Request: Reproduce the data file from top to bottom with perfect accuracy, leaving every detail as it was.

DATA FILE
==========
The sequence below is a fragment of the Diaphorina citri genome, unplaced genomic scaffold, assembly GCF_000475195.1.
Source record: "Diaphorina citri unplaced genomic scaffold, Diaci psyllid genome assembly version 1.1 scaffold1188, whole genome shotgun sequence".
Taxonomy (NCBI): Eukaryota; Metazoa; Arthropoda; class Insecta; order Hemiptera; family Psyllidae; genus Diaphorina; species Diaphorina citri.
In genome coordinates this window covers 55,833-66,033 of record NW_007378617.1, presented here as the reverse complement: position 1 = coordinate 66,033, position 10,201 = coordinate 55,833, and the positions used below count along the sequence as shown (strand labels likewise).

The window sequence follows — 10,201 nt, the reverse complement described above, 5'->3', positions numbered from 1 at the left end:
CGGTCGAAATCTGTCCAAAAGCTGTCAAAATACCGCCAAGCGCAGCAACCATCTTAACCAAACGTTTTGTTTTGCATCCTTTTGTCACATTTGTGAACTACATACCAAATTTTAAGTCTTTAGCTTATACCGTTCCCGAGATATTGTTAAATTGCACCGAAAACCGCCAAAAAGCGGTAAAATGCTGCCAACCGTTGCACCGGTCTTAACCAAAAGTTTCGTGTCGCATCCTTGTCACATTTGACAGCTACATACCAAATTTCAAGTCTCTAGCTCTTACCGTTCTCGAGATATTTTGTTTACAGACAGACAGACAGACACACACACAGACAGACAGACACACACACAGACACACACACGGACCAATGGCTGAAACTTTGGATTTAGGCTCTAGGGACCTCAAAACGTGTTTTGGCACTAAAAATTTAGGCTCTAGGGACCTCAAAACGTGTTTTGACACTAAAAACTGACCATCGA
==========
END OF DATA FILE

The sequence below is a fragment of the Diaphorina citri genome, unplaced genomic scaffold, assembly GCF_000475195.1.
Source record: "Diaphorina citri unplaced genomic scaffold, Diaci psyllid genome assembly version 1.1 scaffold1188, whole genome shotgun sequence".
Taxonomy (NCBI): Eukaryota; Metazoa; Arthropoda; class Insecta; order Hemiptera; family Psyllidae; genus Diaphorina; species Diaphorina citri.
In genome coordinates this window covers 55,833-66,033 of record NW_007378617.1, presented here as the reverse complement: position 1 = coordinate 66,033, position 10,201 = coordinate 55,833, and the positions used below count along the sequence as shown (strand labels likewise).

The window sequence follows — 10,201 nt, the reverse complement described above, 5'->3', positions numbered from 1 at the left end:
CGGTCGAAATCTGTCCAAAAGCTGTCAAAATACCGCCAAGCGCAGCAACCATCTTAACCAAACGTTTTGTTTTGCATCCTTTTGTCACATTTGTGAACTACATACCAAATTTTAAGTCTTTAGCTTATACCGTTCCCGAGATATTGTTAAATTGCACCGAAAACCGCCAAAAAGCGGTAAAATGCTGCCAACCGTTGCACCGGTCTTAACCAAAAGTTTCGTGTCGCATCCTTGTCACATTTGACAGCTACATACCAAATTTCAAGTCTCTAGCTCTTACCGTTCTCGAGATATTTTGTTTACAGACAGACAGACAGACACACACACAGACAGACAGACACACACACAGACACACACACGGACCAATGGCTGAAACTTTGGATTTAGGCTCTAGGGACCTCAAAACGTGTTTTGGCACTAAAAATTTAGGCTCTAGGGACCTCAAAACGTGTTTTGACACTAAAAACTGACCATCGA